In the days leading up to Oct. 18, University administrators prepared to receive Cornell’s esteemed Board of Trustees, a group of 64 people “vested with ‘supreme control’ over the University” and with final say on all recommendations made by other administrating bodies, including the Student Assembly. Among this select group of people entrusted with such great decision making power are University President Martha Pollack, New York Governor Andrew Cuomo and the oldest living descendant of the University’s eponym Ezra Cornell. The student body is granted three representatives, Cornell faculty have two, University employees have only one and tens of thousands of others with a stake in the actions this institution undertakes have no representation at all.
For all the talk of the system of “shared governance” on which the day-to-day administration of the University is supposedly run, we can’t help but note how unequally power is actually shared. The majority of trustees have close ties with the corporate world — many are CEOs, presidents or board members on large, influential companies and their collective net worth totals in the billions of dollars. As a result, the University is ultimately administered in the interests of corporate power and profit. It isn’t at all surprising, then, that Cornell has such an acute interest in preserving its relationships with Israeli academic institutions that abet the murder of innocents, Qatari subcontractors who regularly exploit South Asian migrant workers for use as a dirt cheap labor force or fossil fuel companies that are killing the planet as we speak.
There is no feasible way to advance the supposed mission of this University — to provide an accessible and enriching education for all — while Cornell maintains interests that cut against the promotion of human rights and environmental justice. How can Cornell claim to offer the opportunity for an enriching education to the children of its migrant workers in the Gulf monarchies whose parents are forced to work long days in dreadful conditions for meager pay? Or to Palestinian children whose homes were demolished by unmanned bulldozers developed by Cornell’s partner university Technion? Or to the children of families displaced by the increasingly severe effects of the ongoing climate crisis funded in part by Cornell’s investments?
In 2016, the Board of Trustees adopted criteria under which Cornell would consider divesting from atrocities it helps fund, which leaves the matter entirely at the discretion of the trustees: Cornell will consider relinquishing its interests in companies or institutions engaged in “morally reprehensible” practices only if it is felt that Cornell’s divestment would “have a meaningful impact toward correcting the specified harm” or if the abuses are particularly egregious.
We do not feel, however, that these criteria are sufficient. Access to education is inseparable from the social, economic and environmental issues which this administration continues to evade responsibility for. It therefore falls upon students, faculty, staff and the local community to hold the University accountable. If the myth of “shared governance” is ever to be realized, power must be held jointly by everyone who has a stake in the decisions this University makes: the administration, the student body, Cornell faculty, waged University employees and the indigenous Cayuga people on whose territory the University stands.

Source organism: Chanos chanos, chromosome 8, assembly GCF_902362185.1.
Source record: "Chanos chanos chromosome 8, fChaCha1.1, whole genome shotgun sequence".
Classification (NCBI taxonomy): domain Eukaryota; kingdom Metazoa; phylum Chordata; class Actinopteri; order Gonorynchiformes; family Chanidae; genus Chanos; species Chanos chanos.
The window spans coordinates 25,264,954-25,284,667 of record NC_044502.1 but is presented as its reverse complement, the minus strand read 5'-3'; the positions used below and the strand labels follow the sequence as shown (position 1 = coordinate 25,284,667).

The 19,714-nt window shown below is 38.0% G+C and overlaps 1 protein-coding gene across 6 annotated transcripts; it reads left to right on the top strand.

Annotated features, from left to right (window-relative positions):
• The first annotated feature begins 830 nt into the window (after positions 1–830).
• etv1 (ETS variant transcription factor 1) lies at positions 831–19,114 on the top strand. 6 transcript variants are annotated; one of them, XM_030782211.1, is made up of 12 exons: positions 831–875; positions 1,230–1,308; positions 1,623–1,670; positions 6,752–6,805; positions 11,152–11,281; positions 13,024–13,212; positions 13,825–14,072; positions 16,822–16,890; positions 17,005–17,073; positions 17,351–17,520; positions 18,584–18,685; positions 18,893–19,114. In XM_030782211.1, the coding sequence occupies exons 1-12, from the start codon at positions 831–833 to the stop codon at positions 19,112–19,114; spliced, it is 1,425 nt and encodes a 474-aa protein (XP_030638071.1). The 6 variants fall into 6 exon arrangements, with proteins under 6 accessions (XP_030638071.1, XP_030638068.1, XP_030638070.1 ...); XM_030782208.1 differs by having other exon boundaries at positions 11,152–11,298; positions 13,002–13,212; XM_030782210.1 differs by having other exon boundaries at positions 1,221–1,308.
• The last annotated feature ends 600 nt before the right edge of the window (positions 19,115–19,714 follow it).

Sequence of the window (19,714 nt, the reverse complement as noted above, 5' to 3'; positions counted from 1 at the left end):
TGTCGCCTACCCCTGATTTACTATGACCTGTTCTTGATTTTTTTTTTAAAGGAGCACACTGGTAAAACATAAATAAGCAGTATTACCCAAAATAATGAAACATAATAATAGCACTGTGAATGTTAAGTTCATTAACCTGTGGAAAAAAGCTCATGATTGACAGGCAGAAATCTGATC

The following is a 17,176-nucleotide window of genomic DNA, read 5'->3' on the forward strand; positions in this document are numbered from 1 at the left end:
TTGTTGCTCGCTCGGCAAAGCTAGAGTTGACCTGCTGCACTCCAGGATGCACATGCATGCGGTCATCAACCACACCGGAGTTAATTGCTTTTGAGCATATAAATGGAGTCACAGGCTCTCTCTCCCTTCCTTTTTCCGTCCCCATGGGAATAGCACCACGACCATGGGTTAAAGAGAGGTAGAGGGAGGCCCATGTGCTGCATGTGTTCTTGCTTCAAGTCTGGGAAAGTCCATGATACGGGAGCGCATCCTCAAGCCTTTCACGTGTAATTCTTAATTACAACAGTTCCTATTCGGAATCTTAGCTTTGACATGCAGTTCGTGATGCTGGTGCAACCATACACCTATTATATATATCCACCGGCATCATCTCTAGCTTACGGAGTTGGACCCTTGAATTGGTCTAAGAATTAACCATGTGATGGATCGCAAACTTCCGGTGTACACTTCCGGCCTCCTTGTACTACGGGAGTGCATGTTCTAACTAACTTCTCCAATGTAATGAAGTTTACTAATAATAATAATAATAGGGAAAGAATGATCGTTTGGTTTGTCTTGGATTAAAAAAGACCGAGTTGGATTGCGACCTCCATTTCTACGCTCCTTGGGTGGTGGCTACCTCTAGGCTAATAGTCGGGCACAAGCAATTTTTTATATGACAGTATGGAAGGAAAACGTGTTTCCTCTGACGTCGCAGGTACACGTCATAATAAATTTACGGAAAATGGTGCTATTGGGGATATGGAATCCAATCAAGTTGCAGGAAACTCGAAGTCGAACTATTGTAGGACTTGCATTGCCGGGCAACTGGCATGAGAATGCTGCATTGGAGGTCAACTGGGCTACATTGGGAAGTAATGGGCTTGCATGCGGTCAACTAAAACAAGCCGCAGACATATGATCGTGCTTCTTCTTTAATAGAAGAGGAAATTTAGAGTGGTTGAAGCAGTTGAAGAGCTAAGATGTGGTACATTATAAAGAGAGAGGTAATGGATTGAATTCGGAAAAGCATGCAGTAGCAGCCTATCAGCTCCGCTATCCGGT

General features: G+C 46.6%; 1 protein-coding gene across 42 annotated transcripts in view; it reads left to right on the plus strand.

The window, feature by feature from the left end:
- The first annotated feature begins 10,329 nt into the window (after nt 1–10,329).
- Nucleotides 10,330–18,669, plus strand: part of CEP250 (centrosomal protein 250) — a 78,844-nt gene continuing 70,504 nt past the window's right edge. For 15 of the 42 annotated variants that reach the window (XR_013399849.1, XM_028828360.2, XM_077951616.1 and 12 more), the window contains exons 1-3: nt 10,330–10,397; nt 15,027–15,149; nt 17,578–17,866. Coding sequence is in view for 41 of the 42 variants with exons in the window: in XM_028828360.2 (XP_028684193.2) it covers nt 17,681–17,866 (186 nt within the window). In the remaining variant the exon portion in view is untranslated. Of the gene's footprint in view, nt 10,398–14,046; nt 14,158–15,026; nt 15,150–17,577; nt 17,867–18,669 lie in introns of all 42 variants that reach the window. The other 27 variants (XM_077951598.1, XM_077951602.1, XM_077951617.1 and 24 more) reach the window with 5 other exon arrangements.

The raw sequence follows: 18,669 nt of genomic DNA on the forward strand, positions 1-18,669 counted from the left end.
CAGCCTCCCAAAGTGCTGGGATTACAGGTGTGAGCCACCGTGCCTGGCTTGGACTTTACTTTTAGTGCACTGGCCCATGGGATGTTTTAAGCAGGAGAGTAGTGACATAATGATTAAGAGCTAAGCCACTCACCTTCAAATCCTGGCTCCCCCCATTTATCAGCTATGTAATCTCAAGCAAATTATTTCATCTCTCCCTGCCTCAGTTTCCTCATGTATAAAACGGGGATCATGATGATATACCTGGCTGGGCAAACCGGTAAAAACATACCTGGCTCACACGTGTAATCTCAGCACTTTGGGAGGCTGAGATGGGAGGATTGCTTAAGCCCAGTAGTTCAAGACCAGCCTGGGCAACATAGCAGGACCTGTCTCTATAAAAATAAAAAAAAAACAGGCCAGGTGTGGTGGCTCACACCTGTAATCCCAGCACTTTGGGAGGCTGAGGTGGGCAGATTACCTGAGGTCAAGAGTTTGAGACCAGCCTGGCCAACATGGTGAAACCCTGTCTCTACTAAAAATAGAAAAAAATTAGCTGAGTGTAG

To this end, various progressive student organizations — including Students for Justice in Palestine, Climate Justice Cornell, Islamic Alliance for Justice and others — rallied on Oct. 18th in front of Myron Taylor Hall to communicate to the trustees our concerns about the role this institution plays in perpetuating abuses the world over and our complicity, as students of Cornell, in them.
Our specific demands for the Board of Trustees read as follows:
- That the Board heed the criteria it laid out for itself and enforce its existing policy by cutting financial ties with companies, institutions and other entities involved in morally reprehensible behavior. Cornell University should not have a stake in fossil fuel production, weapons development or recognized human rights abuses.
- That the criteria for divestment be broadened by overturning the power of the Board of Trustees to unilaterally decide whether Cornell’s stake in a given instance of moral reprehensibility has a “meaningful impact” or is “inconsistent with the goals and principles of the university.” Divest from the morally reprehensible, period.
- That the Board of Trustees be fundamentally restructured to ensure students, faculty, employees, local community members and representatives of the Cayuga Nation have a large say in the decision-making process. Those with permanent ties to this community and this land have a far greater stake in how the University is administered than most of the current trustees and thus should be given the greatest share of representation in its highest administrative body.
We are, of course, aware that there’s very little we can do at the present moment to affect the structural changes needed to right these wrongs. Nonetheless, there is still a pressing need for the student body to understand and take action on this issue, and not just to make the Board aware of our concerns. With this action we hope to have illustrated what the University’s priorities are, why they are what they are and what might be done to correct that state of affairs. The greater our collective understanding grows, the better we as Cornell students can identify the need for systemic change within this institution, and the stronger the foundation for ultimately making that change will be.
Max Greenberg is a sophomore in The College of Arts & Sciences. Nima Homami is a second year graduate student in the business school. Nadia Vitek is a sophomore in the College of Engineering. Comments may be sent to [email protected]